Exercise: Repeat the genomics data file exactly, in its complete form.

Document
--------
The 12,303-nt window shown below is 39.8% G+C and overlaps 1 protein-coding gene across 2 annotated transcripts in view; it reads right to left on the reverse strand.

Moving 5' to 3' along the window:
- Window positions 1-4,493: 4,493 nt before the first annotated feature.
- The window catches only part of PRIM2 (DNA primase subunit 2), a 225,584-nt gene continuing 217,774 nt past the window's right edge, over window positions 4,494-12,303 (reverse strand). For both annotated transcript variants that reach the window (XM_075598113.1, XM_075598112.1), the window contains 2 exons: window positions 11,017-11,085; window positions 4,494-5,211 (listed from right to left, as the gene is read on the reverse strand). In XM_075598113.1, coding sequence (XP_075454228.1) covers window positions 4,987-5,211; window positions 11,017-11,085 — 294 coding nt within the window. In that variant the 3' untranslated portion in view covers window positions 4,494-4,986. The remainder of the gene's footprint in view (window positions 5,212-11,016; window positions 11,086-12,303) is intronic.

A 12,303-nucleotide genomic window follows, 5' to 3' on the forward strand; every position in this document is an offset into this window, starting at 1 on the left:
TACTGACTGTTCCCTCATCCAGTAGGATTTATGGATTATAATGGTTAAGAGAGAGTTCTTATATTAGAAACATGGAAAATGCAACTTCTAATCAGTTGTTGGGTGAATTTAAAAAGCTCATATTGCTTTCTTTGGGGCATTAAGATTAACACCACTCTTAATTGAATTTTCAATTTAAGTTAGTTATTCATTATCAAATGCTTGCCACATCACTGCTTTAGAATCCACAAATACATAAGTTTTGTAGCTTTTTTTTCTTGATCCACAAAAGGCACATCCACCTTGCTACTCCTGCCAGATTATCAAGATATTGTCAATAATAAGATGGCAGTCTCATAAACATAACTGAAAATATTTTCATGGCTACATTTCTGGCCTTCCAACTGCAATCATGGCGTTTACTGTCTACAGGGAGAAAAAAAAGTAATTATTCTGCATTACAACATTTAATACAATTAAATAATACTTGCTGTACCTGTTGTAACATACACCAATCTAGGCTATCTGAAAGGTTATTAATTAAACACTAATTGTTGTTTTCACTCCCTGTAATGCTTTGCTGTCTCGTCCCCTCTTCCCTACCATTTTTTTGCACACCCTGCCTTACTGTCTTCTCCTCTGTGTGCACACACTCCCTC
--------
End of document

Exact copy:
The 12,303-nt window shown below is 39.8% G+C and overlaps 1 protein-coding gene across 2 annotated transcripts in view; it reads right to left on the reverse strand.

Moving 5' to 3' along the window:
- Window positions 1-4,493: 4,493 nt before the first annotated feature.
- The window catches only part of PRIM2 (DNA primase subunit 2), a 225,584-nt gene continuing 217,774 nt past the window's right edge, over window positions 4,494-12,303 (reverse strand). For both annotated transcript variants that reach the window (XM_075598113.1, XM_075598112.1), the window contains 2 exons: window positions 11,017-11,085; window positions 4,494-5,211 (listed from right to left, as the gene is read on the reverse strand). In XM_075598113.1, coding sequence (XP_075454228.1) covers window positions 4,987-5,211; window positions 11,017-11,085 — 294 coding nt within the window. In that variant the 3' untranslated portion in view covers window positions 4,494-4,986. The remainder of the gene's footprint in view (window positions 5,212-11,016; window positions 11,086-12,303) is intronic.

A 12,303-nucleotide genomic window follows, 5' to 3' on the forward strand; every position in this document is an offset into this window, starting at 1 on the left:
TACTGACTGTTCCCTCATCCAGTAGGATTTATGGATTATAATGGTTAAGAGAGAGTTCTTATATTAGAAACATGGAAAATGCAACTTCTAATCAGTTGTTGGGTGAATTTAAAAAGCTCATATTGCTTTCTTTGGGGCATTAAGATTAACACCACTCTTAATTGAATTTTCAATTTAAGTTAGTTATTCATTATCAAATGCTTGCCACATCACTGCTTTAGAATCCACAAATACATAAGTTTTGTAGCTTTTTTTTCTTGATCCACAAAAGGCACATCCACCTTGCTACTCCTGCCAGATTATCAAGATATTGTCAATAATAAGATGGCAGTCTCATAAACATAACTGAAAATATTTTCATGGCTACATTTCTGGCCTTCCAACTGCAATCATGGCGTTTACTGTCTACAGGGAGAAAAAAAAGTAATTATTCTGCATTACAACATTTAATACAATTAAATAATACTTGCTGTACCTGTTGTAACATACACCAATCTAGGCTATCTGAAAGGTTATTAATTAAACACTAATTGTTGTTTTCACTCCCTGTAATGCTTTGCTGTCTCGTCCCCTCTTCCCTACCATTTTTTTGCACACCCTGCCTTACTGTCTTCTCCTCTGTGTGCACACACTCCCTC